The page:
Home Breaking News 80 pubs a month call last orders amid ‘continuing high costs of doing business’

80 pubs a month call last orders amid ‘continuing high costs of doing business’

17th Jun 24 8:37 am

Official new figures show that in the three months to 31 March 239 pubs were converted for other use or were demolished across England and Wales.

There is a 56% increase in the closure of pubs to 80 each month compared to 51 in the first three months of 2023.

Commercial real estate specialists at Altus Group data shows that to the end of March 39,162 pubs were vacant or being offered to let, compared to 39,401 last year.

Pub and brewery chiefs called on the political parties to cut beer duty and business rates ahead of the upcoming general election.

Alex Probyn, president of property tax at Altus Group, said, “The fundamental issue for business is not necessarily the system but how much tax it actually generates.

“It is a tax that has risen 49% during the last 14 years with business, across all sectors, now paying £9.48 billion a year more than in 2010.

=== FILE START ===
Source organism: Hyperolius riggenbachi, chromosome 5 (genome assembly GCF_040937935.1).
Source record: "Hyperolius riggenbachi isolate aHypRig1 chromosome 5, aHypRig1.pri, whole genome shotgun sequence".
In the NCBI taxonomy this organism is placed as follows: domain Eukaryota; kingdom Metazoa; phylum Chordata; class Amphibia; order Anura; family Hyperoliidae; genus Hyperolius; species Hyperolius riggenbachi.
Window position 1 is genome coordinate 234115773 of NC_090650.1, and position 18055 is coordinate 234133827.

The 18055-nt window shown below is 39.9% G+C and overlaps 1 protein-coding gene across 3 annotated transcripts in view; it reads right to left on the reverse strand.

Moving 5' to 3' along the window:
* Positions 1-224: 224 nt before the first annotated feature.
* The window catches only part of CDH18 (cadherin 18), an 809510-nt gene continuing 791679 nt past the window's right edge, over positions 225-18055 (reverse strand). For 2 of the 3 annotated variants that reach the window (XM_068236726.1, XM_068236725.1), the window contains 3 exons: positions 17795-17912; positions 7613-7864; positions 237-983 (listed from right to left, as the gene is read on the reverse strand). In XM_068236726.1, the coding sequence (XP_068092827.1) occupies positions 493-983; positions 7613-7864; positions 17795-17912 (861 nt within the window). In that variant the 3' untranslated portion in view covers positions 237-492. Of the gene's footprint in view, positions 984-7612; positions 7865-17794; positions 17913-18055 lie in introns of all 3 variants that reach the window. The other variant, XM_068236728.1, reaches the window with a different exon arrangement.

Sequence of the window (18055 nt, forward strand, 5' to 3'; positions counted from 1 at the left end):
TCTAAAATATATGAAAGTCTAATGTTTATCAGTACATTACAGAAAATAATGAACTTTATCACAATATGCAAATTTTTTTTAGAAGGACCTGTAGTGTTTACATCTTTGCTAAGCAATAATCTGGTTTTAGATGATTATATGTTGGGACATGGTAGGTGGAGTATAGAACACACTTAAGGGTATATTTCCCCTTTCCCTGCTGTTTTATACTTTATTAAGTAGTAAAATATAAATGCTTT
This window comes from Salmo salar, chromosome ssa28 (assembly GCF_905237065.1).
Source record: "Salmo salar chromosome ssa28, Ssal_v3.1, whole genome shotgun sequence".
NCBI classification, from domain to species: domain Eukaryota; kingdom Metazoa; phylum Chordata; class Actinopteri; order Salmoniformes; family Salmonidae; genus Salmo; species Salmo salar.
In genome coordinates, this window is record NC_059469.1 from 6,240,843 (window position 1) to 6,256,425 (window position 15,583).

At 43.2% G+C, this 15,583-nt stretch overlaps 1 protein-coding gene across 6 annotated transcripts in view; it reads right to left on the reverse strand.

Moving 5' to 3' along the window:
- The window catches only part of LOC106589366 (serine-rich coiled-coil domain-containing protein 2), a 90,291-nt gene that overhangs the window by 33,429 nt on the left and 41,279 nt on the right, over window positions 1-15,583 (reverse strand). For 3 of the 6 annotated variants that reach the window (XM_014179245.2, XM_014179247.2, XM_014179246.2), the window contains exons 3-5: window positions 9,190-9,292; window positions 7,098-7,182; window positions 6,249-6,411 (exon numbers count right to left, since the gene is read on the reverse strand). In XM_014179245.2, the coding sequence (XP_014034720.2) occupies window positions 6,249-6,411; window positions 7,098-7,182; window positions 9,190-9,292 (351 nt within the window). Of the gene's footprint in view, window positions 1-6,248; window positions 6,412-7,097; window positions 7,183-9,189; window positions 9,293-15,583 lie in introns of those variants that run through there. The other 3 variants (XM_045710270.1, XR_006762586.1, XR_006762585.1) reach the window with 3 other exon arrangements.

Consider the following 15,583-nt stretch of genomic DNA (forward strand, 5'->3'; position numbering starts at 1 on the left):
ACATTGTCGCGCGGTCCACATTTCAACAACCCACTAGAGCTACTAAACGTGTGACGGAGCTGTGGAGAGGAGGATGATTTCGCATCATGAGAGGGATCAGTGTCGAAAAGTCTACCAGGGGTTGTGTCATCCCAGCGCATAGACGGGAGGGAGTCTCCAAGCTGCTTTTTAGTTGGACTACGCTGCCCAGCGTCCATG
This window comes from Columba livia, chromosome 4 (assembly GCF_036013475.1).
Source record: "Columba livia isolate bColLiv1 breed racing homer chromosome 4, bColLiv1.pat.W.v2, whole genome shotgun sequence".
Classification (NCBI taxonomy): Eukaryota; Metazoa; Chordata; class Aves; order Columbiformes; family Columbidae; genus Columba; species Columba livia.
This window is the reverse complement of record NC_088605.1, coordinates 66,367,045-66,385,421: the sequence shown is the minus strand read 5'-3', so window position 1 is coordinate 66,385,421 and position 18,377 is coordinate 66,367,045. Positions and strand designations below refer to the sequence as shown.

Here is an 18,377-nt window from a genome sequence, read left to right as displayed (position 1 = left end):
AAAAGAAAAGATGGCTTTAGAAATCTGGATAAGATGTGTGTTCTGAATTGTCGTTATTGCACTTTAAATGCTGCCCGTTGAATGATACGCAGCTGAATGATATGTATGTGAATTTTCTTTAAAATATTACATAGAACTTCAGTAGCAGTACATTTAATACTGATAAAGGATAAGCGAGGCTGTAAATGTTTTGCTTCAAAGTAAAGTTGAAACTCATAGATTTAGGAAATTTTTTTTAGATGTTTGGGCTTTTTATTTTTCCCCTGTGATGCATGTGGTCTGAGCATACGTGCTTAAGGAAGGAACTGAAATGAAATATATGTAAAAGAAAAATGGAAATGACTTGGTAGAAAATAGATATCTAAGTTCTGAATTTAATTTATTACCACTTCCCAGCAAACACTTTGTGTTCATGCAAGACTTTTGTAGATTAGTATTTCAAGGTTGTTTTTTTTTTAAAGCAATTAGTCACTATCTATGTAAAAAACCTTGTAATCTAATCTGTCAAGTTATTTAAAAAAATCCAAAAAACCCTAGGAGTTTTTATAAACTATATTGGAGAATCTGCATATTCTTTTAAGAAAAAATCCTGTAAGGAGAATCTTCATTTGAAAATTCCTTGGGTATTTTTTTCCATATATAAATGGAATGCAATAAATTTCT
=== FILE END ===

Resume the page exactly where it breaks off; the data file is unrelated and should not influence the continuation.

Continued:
“Whilst the pledges are welcome to drive down bills permanently for the high street, business had hoped for more detail and a timeframe in achieving this.”

Emma McClarkin, chief executive of the British Beer and Pub Association (BBPA), said, “The pub closure figures for the first quarter of this year are a reflection of the continuing high costs of doing business, especially with factors like high energy costs and food and drink inflation remaining higher than the topline inflation rate.

“Trading conditions have also not been helped with the varied weather than we have experienced, and in addition, with £1 out of every £3 being spent in pubs going directly to the taxman, the tax burden with which the beer and pub sector must grapple is another cost component which squeezes margin.

“Last week saw the publication of the various party manifestos with the parties making different pledges to reform business rates, which combine with previous promises to recognise the importance of the sector for communities and the wider economy.

“It is for this reason why it will be essential that the next Government puts in place a fiscal and regulatory framework that makes sure that the sector does not survive, but thrives.”

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